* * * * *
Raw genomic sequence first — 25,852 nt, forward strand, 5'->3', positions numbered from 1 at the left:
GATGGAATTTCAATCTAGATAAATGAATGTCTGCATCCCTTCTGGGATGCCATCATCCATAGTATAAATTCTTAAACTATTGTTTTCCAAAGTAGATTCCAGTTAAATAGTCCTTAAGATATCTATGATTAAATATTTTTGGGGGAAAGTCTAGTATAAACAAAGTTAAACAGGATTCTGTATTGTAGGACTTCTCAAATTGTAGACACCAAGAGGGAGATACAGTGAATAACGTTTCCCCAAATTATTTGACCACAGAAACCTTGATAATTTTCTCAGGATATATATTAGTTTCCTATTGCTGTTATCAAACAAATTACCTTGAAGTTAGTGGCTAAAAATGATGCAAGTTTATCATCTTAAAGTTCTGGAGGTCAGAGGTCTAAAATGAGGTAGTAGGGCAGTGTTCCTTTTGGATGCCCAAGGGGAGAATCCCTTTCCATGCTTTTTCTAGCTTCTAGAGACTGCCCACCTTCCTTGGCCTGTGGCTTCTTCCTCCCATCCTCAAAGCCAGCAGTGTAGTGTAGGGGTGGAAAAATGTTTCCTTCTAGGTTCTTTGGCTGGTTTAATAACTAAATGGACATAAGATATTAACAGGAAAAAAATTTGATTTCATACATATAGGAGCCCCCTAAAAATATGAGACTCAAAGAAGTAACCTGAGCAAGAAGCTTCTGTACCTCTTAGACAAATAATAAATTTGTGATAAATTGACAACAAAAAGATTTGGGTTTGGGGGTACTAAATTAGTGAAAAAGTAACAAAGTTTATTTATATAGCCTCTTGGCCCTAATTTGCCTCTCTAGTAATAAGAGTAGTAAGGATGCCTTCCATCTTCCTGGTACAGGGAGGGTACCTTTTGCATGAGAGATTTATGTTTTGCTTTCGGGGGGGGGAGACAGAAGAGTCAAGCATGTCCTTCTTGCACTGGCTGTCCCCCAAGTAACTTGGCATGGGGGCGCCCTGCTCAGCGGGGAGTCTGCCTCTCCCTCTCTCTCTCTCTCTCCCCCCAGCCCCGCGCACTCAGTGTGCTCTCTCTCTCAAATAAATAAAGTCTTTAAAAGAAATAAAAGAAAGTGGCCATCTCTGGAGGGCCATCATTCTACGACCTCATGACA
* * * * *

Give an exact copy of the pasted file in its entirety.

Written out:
Raw genomic sequence first — 25,852 nt, forward strand, 5'->3', positions numbered from 1 at the left:
GATGGAATTTCAATCTAGATAAATGAATGTCTGCATCCCTTCTGGGATGCCATCATCCATAGTATAAATTCTTAAACTATTGTTTTCCAAAGTAGATTCCAGTTAAATAGTCCTTAAGATATCTATGATTAAATATTTTTGGGGGAAAGTCTAGTATAAACAAAGTTAAACAGGATTCTGTATTGTAGGACTTCTCAAATTGTAGACACCAAGAGGGAGATACAGTGAATAACGTTTCCCCAAATTATTTGACCACAGAAACCTTGATAATTTTCTCAGGATATATATTAGTTTCCTATTGCTGTTATCAAACAAATTACCTTGAAGTTAGTGGCTAAAAATGATGCAAGTTTATCATCTTAAAGTTCTGGAGGTCAGAGGTCTAAAATGAGGTAGTAGGGCAGTGTTCCTTTTGGATGCCCAAGGGGAGAATCCCTTTCCATGCTTTTTCTAGCTTCTAGAGACTGCCCACCTTCCTTGGCCTGTGGCTTCTTCCTCCCATCCTCAAAGCCAGCAGTGTAGTGTAGGGGTGGAAAAATGTTTCCTTCTAGGTTCTTTGGCTGGTTTAATAACTAAATGGACATAAGATATTAACAGGAAAAAAATTTGATTTCATACATATAGGAGCCCCCTAAAAATATGAGACTCAAAGAAGTAACCTGAGCAAGAAGCTTCTGTACCTCTTAGACAAATAATAAATTTGTGATAAATTGACAACAAAAAGATTTGGGTTTGGGGGTACTAAATTAGTGAAAAAGTAACAAAGTTTATTTATATAGCCTCTTGGCCCTAATTTGCCTCTCTAGTAATAAGAGTAGTAAGGATGCCTTCCATCTTCCTGGTACAGGGAGGGTACCTTTTGCATGAGAGATTTATGTTTTGCTTTCGGGGGGGGGAGACAGAAGAGTCAAGCATGTCCTTCTTGCACTGGCTGTCCCCCAAGTAACTTGGCATGGGGGCGCCCTGCTCAGCGGGGAGTCTGCCTCTCCCTCTCTCTCTCTCTCTCCCCCCAGCCCCGCGCACTCAGTGTGCTCTCTCTCTCAAATAAATAAAGTCTTTAAAAGAAATAAAAGAAAGTGGCCATCTCTGGAGGGCCATCATTCTACGACCTCATGACA